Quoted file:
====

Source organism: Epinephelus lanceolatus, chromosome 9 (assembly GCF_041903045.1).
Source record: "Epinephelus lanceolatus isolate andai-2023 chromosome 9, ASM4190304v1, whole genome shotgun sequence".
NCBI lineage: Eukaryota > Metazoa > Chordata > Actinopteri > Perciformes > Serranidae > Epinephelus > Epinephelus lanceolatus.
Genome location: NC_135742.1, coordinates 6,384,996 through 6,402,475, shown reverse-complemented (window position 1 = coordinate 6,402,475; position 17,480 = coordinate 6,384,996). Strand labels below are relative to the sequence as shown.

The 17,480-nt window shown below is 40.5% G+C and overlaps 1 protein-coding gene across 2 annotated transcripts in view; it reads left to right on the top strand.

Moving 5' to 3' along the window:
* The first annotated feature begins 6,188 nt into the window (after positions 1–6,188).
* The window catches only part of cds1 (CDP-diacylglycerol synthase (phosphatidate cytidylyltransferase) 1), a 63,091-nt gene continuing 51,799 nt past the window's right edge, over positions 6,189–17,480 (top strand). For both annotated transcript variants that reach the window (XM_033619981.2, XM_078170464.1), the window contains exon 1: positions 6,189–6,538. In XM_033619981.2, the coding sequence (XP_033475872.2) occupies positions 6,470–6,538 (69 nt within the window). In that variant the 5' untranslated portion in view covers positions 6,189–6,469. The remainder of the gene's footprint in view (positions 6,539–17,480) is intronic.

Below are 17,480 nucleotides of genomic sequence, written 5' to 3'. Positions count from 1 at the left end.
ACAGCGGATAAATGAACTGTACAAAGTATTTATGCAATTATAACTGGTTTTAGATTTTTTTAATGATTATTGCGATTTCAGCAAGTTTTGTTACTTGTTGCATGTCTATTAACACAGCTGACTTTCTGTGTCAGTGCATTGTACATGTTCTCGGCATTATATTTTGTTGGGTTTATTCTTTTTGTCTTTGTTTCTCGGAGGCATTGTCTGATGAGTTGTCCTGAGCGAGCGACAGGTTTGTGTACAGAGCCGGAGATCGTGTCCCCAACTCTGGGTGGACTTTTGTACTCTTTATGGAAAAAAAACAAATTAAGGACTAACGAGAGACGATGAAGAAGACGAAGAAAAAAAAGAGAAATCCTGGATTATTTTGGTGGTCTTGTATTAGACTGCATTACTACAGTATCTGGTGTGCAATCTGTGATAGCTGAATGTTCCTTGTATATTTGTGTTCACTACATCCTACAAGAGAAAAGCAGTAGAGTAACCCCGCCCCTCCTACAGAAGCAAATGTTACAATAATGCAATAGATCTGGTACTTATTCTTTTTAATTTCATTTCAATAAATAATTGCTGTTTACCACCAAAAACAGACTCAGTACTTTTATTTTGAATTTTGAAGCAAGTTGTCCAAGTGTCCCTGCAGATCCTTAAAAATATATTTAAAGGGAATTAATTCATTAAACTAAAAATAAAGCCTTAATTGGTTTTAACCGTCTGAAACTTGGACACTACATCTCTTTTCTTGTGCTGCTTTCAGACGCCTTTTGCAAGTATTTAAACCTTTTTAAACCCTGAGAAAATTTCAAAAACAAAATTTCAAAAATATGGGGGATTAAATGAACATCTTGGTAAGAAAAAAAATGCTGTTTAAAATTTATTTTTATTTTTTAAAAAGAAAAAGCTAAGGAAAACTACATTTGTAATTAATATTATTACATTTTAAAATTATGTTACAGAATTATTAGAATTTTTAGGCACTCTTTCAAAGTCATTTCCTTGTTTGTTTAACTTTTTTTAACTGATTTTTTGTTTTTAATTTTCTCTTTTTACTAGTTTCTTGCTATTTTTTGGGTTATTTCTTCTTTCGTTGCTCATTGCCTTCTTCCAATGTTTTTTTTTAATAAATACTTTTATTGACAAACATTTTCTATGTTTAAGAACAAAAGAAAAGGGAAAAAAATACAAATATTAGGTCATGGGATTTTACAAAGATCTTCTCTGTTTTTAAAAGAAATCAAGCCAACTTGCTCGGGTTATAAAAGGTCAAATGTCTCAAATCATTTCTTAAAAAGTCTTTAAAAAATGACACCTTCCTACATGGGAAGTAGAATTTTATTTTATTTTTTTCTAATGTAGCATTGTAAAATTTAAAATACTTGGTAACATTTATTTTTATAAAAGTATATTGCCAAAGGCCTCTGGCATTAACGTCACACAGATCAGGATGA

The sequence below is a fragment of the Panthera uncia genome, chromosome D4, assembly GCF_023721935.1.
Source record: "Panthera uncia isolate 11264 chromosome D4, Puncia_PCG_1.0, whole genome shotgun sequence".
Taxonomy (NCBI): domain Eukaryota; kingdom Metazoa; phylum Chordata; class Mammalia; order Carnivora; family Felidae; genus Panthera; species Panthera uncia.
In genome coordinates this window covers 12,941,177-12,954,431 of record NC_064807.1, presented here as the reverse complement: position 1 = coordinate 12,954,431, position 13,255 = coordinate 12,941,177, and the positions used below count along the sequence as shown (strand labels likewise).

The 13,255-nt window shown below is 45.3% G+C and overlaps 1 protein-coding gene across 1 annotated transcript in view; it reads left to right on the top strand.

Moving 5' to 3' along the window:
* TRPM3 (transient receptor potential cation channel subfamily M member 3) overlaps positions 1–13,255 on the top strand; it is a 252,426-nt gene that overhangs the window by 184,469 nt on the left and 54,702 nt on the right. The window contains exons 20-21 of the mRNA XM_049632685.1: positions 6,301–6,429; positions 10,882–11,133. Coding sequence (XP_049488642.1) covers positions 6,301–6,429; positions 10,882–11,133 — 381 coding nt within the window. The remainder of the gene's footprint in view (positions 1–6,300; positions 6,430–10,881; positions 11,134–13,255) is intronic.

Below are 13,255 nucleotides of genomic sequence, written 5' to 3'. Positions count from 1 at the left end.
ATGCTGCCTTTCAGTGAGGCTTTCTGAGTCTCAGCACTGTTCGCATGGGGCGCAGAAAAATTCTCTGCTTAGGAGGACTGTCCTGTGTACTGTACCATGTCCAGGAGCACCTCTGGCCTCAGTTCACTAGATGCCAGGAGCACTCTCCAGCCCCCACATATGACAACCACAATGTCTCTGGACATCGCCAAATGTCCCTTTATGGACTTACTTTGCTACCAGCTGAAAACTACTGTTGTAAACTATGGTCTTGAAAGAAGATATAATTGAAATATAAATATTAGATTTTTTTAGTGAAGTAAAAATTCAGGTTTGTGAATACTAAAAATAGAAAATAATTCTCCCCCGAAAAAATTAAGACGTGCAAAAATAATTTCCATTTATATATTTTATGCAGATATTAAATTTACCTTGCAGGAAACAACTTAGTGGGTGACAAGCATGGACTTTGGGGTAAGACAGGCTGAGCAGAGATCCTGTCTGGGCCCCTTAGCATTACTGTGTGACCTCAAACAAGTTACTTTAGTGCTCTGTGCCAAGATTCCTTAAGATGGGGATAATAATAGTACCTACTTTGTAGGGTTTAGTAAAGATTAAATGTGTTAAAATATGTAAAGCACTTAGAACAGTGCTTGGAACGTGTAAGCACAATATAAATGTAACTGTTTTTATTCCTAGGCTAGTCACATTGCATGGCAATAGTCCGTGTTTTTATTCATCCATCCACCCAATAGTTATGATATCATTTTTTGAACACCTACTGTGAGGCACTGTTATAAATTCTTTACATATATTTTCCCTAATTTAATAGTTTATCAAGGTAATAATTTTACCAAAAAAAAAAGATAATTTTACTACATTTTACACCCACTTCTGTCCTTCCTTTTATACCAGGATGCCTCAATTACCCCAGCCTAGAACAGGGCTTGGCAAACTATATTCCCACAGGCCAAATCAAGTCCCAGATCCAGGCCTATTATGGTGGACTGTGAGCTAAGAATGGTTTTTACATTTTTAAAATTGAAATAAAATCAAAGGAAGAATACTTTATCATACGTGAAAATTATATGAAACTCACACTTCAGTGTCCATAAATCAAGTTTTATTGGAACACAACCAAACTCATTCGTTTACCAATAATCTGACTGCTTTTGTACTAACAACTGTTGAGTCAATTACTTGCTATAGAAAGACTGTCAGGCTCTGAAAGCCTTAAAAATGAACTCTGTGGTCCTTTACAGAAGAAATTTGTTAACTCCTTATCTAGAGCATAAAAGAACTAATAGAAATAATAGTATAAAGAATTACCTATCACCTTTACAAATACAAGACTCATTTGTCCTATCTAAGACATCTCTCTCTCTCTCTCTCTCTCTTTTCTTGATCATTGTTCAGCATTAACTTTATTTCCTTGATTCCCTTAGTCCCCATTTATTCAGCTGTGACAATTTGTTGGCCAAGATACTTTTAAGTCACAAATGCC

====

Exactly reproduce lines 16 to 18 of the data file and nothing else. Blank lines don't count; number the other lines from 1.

Moving 5' to 3' along the window:
* TRPM3 (transient receptor potential cation channel subfamily M member 3) overlaps positions 1–13,255 on the top strand; it is a 252,426-nt gene that overhangs the window by 184,469 nt on the left and 54,702 nt on the right. The window contains exons 20-21 of the mRNA XM_049632685.1: positions 6,301–6,429; positions 10,882–11,133. Coding sequence (XP_049488642.1) covers positions 6,301–6,429; positions 10,882–11,133 — 381 coding nt within the window. The remainder of the gene's footprint in view (positions 1–6,300; positions 6,430–10,881; positions 11,134–13,255) is intronic.

Below are 13,255 nucleotides of genomic sequence, written 5' to 3'. Positions count from 1 at the left end.